Invasive plant experts battling potentially dangerous 'giant'

Invasive plant specialist Tom Ward stands next to a Giant Hogweed plant in the Town of Schleswig.

MANITOWOC – Looking for: riverfront property, a little bit of shade; Likes: crowding out native plants.

If Giant Hogweed took out a personals ad, Schuette Park, situated along the Manitowoc River in Manitowoc, might be its match.

"About a week ago, somebody showed me a picture, it hadn't headed out yet, and it looked very suspicious,” said invasive plant specialist and former Manitowoc County Soil and Water Conservation Department Director Tom Ward, “It's good to have it checked out."

Reports of the invasive plant popping up in the park prompted Ward to head to the park on a blind date.

"They're very similar," said Ward of the suspected plant that turned out to be Cow Parsnip, a native plant. Not the Giant Hogweed, which has been found in Manitowoc County, as well as Waupaca and Iron Counties.

The two come from the same family – the carrot family. However, Giant Hogweed is native to Asia and can sometimes grow to 20 feet tall.

Ward says the sap of both plants is something you don't want to mess with.

"The sap of either one of these plants – Hogweed or Cow Parsnip – is very photosynthetic and photo-reactive."

That means when the sap reacts with bare skin when exposed to sunlight. It can cause burn-like blisters, potentially cause blindness when eye contact is left untreated and the symptoms can persist for several years after exposure.

Ward says it's fairly common for people to mistake Cow Parsnip and its white, flowering head, and the much larger, also white, flowering head of the Giant Hogweed.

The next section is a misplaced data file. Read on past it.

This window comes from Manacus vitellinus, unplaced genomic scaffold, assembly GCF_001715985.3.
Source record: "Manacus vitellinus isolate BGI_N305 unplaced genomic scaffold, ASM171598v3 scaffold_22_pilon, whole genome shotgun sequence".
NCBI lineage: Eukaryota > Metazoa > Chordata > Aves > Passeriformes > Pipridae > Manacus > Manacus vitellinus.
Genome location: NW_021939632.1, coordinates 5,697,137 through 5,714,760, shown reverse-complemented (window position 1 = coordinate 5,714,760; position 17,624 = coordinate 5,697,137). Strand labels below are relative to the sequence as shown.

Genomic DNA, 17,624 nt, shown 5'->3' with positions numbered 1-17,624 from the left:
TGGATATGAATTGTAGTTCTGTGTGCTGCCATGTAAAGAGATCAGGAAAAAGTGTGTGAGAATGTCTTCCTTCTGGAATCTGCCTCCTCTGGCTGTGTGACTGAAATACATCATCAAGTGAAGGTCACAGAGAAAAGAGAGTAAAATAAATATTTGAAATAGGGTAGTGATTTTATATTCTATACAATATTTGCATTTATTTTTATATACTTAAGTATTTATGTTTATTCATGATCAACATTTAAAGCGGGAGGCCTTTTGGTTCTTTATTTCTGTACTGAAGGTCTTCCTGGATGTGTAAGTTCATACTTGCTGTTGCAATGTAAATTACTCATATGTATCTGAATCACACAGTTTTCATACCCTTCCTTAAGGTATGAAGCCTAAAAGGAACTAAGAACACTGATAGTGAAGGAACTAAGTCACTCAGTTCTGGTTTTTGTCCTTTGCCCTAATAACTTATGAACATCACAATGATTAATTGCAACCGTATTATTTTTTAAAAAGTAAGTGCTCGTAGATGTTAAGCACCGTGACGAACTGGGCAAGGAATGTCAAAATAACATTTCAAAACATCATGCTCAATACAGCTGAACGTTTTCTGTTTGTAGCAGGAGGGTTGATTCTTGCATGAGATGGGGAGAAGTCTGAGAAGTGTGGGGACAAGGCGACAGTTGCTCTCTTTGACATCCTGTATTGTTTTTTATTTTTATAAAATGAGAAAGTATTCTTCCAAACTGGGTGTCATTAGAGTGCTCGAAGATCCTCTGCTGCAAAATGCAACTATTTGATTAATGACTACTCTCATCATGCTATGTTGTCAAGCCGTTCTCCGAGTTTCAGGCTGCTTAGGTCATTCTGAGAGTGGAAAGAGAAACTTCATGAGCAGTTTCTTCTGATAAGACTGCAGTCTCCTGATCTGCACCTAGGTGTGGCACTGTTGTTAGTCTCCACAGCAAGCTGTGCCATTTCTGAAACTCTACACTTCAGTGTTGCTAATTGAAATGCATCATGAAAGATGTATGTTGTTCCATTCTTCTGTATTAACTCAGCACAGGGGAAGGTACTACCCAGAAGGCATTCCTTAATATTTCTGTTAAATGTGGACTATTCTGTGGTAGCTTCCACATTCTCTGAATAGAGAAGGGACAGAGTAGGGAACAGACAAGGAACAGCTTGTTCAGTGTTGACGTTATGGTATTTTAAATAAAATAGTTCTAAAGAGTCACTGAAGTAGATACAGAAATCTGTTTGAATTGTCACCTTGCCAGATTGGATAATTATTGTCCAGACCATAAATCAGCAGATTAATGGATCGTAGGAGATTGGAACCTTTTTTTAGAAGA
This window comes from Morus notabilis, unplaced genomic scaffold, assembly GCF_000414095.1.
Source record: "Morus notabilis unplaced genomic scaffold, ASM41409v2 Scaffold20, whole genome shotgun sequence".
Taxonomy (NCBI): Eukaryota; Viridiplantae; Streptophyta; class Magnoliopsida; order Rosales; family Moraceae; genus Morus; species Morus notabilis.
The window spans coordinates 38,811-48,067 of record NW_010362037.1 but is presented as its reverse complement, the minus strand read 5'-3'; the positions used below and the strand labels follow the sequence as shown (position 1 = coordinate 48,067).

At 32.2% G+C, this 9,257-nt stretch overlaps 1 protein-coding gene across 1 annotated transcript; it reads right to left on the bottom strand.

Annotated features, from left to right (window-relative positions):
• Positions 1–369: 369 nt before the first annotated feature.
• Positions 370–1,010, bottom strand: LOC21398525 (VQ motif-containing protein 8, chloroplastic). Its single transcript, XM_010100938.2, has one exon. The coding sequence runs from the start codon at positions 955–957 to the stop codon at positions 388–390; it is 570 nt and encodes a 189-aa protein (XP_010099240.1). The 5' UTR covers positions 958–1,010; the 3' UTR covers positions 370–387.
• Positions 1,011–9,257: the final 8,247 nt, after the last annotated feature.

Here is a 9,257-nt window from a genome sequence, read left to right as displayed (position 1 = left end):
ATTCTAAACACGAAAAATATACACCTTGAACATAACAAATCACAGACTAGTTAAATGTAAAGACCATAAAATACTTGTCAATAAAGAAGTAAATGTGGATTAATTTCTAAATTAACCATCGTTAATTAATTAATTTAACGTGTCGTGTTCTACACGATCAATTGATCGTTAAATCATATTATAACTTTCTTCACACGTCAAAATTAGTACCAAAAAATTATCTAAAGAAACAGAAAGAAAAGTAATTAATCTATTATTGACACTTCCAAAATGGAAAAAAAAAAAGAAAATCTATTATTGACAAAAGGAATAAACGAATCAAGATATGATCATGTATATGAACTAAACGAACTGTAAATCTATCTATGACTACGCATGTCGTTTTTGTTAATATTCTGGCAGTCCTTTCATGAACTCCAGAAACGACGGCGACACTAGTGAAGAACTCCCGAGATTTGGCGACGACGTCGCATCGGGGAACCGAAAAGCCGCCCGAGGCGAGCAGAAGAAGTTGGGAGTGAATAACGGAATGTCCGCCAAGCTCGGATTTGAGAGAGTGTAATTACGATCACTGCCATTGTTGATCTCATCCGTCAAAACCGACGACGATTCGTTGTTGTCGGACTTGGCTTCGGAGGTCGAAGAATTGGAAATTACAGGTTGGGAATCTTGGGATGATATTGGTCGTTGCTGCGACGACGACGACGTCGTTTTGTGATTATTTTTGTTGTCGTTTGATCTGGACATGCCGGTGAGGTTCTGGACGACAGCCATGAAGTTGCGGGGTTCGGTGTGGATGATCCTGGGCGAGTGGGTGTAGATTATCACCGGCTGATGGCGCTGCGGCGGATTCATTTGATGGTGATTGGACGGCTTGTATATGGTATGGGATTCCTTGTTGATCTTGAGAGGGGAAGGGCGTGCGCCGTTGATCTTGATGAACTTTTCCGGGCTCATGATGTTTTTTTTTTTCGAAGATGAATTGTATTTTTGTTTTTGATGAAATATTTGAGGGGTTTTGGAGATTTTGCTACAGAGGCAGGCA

Ward says one of the biggest problems is Giant Hogweed is often found on private property, partly because property owners don't know it's there or don't know that it's a problem."

"We've got a week or two and this will turn to a seed," said Ward after changing locations to a homestead, east of Kiel, in the Town of Schleswig in Manitowoc County. Ward’s been treating the Giant Hogweed problem there for the past five years.

"This is just the summer's growth,” said Ward, standing next to the seven-foot-plus plant. “That's how fast this thing grows."

Ward says other ways to tell Giant Hogweed apart from other similar plants by its large, purplish stalk, and broad, spiked leaves roughly two feet in length.

It's this time of year the plants are most visible. Which is Ward says people should be aware of the problem and be ready to deal with the plant.

"But I would be wearing rubber gloves and definitely a face shield. Not just goggles, but a face shield."

Ward says if you suspect you have Giant Hogweed, to figure out if it’s Cow Parsnip first, before contacting the DNR or another invasive species specialist for removal help.